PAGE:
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But now a small group at the University of the Saarland and a handful of others, are daring to raise their voice that the Koran’s origins actually have quite an interesting history. If you told a Christian scholar that Jesus didn’t actually write the bible, but that it is a collection of eclectic texts from a wide variety of ancient writings spanning centuries that were somewhat randomly compiled into the Bible as we know it today, after much debate and bickering at the Council of Nicene, and they’ll probably nod their head in agreement. Most Christian scholars have finally come to grips with the fact that their Holy Book was written by a lot of different authors with differing religious opinions and interpretations, however inspired those men may have been. However, tell a devout Muslim that Mohammed may not have actually written every word of the Koran straight from the mouth of the angel Gabriel…and well, you’re asking for trouble.

Indeed, the recent news that a secret archive of ancient Islamic texts had surfaced after 60 years of suppression raised a storm of controversy. Andrew Higgins' Wall Street Journal report that the photographic record of Koranic manuscripts, supposedly destroyed during World War II but occulted by a scholar of alleged Nazi sympathies, is like a real life mixture of the Da Vinci Code with a dash of Indiana Jones and the Holy Grail. The story of the photographic archive of the Bavarian Academy of Sciences, now ensconced in a Berlin vault, appears to be case of life imitating truly art. Somehow even the Nazis have found their way into this convoluted history. “I hate those guys!" as Indiana Jones so famously said.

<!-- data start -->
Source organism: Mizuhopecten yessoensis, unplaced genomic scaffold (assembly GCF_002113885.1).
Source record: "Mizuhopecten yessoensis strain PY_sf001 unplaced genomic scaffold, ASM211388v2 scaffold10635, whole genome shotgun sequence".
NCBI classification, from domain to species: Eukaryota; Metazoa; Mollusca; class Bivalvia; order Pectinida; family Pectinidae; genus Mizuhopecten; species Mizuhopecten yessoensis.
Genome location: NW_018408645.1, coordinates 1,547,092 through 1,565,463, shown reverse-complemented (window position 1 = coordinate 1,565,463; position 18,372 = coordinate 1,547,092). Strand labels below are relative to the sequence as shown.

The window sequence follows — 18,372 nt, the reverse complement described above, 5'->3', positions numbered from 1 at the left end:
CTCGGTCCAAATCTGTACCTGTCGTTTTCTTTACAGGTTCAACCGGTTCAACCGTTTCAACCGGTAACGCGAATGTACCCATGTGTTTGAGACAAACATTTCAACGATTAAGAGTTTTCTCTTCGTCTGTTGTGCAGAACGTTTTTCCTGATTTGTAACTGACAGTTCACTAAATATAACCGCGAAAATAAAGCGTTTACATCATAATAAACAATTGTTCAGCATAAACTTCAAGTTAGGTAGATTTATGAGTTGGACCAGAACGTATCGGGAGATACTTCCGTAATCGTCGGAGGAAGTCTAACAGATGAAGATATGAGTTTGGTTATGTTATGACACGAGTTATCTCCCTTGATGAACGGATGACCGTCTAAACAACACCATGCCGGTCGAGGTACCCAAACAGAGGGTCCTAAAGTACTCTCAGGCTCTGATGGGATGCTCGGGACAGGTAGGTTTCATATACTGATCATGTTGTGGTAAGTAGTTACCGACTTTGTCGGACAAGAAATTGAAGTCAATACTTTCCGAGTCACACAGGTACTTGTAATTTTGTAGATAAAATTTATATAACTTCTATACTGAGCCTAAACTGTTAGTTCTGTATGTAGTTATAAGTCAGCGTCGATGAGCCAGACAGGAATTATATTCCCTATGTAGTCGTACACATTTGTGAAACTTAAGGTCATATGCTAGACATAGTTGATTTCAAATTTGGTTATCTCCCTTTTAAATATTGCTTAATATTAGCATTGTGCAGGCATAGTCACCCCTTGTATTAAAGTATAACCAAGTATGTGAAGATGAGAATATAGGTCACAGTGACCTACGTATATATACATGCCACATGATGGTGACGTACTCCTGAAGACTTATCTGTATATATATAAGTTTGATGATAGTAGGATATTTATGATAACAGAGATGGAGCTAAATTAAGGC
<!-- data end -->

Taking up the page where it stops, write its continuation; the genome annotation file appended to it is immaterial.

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The Encyclopedia of Islam (1982) observes, "The closest analogue in Christian belief to the role of the Koran in Muslim belief is not the Bible, but Christ." The Koran alone is the revelation of Islam. Understandably, for a devout follower of Islam, there is no room for holes to be poked as to the origins of the Koran,

But what if scholars can prove beyond reasonable doubt that the Koran was not dictated by the Archangel Gabriel to the Prophet Mohammad during the 7th century? What if there was proof that the holy book was actually redacted by later writers drawing on a variety of extant Christian and Jewish sources?

Scholars already knew that variant copies of the Koran exist, including some found in 1972 in a paper grave at Sa'na in Yemen, the subject of a cover story in the January 1999 Atlantic Monthly. Before the Yemeni authorities shut the door to Western scholars, two German academics, Gerhard R Puin and H C Graf von Bothmer, were able to make 35,000 microfilm copies, which remain at the University of the Saarland. The German archive includes photocopies of manuscripts as old as 700 AD is poised to provide more evidence of variation in the Koran.